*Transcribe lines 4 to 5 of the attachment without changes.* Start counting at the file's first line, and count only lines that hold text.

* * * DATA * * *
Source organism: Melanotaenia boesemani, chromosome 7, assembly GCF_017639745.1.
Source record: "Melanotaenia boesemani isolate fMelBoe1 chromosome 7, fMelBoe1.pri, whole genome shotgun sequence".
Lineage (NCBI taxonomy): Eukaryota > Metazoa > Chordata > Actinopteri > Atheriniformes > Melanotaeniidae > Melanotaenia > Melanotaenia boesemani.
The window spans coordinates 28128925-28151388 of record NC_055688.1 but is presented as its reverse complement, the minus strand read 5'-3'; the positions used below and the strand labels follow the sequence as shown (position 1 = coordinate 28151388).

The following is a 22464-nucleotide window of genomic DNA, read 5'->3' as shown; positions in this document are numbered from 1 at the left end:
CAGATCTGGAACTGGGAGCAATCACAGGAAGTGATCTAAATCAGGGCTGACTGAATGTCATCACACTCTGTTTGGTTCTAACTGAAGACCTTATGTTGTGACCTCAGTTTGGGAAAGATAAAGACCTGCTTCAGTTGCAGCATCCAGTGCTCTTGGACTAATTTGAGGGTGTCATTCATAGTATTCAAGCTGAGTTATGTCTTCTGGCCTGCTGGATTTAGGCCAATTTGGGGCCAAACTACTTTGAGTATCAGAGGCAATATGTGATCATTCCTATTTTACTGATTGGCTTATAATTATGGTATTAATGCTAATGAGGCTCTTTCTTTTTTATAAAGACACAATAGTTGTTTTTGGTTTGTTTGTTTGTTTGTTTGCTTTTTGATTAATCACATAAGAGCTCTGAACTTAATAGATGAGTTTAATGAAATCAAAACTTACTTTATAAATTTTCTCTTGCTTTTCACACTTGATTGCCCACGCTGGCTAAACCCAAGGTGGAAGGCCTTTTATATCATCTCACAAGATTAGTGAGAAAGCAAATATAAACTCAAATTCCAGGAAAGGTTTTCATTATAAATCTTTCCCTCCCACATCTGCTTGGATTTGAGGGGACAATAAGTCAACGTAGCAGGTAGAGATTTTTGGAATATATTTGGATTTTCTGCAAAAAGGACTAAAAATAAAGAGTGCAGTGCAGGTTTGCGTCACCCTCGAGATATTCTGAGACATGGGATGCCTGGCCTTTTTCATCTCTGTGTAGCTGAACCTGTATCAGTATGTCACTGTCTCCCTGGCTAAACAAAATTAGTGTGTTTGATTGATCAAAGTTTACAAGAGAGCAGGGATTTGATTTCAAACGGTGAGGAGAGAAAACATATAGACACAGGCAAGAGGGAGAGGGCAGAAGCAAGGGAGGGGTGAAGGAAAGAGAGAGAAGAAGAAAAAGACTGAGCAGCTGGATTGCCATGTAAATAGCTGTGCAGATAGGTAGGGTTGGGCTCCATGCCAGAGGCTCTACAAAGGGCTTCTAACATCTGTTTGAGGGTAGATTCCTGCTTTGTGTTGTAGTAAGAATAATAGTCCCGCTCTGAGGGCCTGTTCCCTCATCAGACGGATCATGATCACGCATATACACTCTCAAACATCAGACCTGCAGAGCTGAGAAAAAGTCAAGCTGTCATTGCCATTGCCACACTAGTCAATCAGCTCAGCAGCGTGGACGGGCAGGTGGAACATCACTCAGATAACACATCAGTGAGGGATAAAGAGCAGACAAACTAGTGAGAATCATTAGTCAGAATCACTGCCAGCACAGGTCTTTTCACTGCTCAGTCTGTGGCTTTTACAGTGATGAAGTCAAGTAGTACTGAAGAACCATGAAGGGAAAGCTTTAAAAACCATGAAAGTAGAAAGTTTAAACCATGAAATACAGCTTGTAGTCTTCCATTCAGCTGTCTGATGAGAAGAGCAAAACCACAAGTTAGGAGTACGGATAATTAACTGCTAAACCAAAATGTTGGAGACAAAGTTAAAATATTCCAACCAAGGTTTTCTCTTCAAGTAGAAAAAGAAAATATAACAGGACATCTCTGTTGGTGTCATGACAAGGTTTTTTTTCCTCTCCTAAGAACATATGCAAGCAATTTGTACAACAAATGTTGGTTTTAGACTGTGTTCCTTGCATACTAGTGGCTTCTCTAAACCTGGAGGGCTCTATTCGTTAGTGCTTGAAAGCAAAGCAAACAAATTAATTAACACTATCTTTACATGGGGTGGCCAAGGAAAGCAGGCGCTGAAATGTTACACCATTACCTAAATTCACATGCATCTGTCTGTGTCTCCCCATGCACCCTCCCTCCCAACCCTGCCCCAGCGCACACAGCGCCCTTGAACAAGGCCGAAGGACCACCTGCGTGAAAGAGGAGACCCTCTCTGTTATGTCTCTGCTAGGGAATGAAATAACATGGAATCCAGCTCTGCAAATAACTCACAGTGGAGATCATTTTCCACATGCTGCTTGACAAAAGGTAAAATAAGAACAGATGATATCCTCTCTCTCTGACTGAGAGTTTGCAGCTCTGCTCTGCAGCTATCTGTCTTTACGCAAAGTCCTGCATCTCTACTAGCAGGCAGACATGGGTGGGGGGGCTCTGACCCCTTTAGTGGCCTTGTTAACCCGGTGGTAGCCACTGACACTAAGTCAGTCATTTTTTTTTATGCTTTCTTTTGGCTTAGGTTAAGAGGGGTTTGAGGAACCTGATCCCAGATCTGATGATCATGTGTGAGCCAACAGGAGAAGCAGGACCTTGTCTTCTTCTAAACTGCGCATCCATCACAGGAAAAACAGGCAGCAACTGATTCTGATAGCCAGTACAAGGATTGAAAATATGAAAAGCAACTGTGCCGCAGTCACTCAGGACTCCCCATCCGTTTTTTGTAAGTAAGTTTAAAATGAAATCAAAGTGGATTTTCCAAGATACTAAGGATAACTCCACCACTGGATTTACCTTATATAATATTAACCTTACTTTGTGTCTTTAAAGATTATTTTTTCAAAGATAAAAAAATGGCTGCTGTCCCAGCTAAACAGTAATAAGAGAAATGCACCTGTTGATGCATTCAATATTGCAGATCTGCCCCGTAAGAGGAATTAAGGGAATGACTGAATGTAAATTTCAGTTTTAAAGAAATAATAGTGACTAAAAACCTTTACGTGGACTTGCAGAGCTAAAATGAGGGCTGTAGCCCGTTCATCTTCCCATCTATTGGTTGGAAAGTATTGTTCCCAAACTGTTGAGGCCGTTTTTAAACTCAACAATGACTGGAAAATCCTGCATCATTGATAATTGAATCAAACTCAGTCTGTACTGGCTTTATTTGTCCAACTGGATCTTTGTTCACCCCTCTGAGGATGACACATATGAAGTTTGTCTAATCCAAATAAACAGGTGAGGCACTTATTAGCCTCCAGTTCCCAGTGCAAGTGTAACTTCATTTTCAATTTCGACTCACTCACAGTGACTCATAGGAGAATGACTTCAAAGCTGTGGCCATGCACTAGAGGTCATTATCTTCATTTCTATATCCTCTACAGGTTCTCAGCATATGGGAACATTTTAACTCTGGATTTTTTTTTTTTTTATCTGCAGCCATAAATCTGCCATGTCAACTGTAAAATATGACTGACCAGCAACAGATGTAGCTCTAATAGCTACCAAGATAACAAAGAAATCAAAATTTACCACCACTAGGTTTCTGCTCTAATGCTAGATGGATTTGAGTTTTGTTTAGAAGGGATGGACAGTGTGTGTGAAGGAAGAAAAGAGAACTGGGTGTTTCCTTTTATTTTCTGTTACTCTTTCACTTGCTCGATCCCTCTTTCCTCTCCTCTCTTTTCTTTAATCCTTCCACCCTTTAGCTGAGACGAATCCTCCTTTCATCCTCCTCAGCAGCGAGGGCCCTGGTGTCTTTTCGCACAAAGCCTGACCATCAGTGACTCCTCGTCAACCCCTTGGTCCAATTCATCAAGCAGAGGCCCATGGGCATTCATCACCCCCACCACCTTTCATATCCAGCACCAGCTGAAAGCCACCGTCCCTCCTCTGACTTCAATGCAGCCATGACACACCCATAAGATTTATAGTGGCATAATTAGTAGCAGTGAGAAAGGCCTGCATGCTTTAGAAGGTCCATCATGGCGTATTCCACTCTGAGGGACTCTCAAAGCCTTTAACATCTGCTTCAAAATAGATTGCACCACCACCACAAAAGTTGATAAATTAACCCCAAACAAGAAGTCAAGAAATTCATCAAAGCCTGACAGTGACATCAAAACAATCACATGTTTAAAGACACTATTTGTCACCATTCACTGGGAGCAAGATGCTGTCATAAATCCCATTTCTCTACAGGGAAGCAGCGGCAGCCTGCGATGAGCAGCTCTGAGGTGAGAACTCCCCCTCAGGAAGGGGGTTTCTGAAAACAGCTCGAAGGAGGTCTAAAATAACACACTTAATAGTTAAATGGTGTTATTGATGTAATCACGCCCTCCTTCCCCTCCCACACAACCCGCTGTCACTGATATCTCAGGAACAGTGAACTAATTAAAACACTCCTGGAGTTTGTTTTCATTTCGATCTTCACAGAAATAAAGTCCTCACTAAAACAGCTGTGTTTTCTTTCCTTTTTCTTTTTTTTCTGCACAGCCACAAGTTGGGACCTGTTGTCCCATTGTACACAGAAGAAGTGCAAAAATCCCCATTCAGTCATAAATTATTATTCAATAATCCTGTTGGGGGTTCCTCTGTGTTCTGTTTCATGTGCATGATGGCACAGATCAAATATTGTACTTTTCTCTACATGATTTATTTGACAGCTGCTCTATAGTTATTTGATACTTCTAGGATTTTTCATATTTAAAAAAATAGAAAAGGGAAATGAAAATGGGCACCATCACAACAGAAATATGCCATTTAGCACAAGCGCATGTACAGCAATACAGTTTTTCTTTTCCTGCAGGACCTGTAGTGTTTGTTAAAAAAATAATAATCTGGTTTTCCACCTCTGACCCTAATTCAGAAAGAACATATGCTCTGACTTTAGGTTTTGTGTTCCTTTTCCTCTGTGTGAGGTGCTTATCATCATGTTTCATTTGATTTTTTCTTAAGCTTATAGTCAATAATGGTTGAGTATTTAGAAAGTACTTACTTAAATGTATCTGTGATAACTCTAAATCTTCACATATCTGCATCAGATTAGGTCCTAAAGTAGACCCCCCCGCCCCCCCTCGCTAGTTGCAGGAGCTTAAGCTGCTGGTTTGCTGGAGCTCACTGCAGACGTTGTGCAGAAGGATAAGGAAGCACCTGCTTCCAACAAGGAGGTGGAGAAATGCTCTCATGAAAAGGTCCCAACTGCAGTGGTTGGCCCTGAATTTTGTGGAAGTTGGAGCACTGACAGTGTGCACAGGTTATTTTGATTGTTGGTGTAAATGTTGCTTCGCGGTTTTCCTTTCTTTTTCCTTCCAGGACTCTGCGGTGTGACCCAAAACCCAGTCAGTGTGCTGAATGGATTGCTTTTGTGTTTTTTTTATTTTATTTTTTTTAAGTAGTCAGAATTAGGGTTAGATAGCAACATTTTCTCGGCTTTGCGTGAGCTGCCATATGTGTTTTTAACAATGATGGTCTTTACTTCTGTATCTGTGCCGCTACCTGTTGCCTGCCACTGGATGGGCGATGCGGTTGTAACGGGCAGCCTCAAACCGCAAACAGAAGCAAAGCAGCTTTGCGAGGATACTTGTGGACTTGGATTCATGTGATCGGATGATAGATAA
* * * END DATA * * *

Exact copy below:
The window spans coordinates 28128925-28151388 of record NC_055688.1 but is presented as its reverse complement, the minus strand read 5'-3'; the positions used below and the strand labels follow the sequence as shown (position 1 = coordinate 28151388).

The following is a 22464-nucleotide window of genomic DNA, read 5'->3' as shown; positions in this document are numbered from 1 at the left end: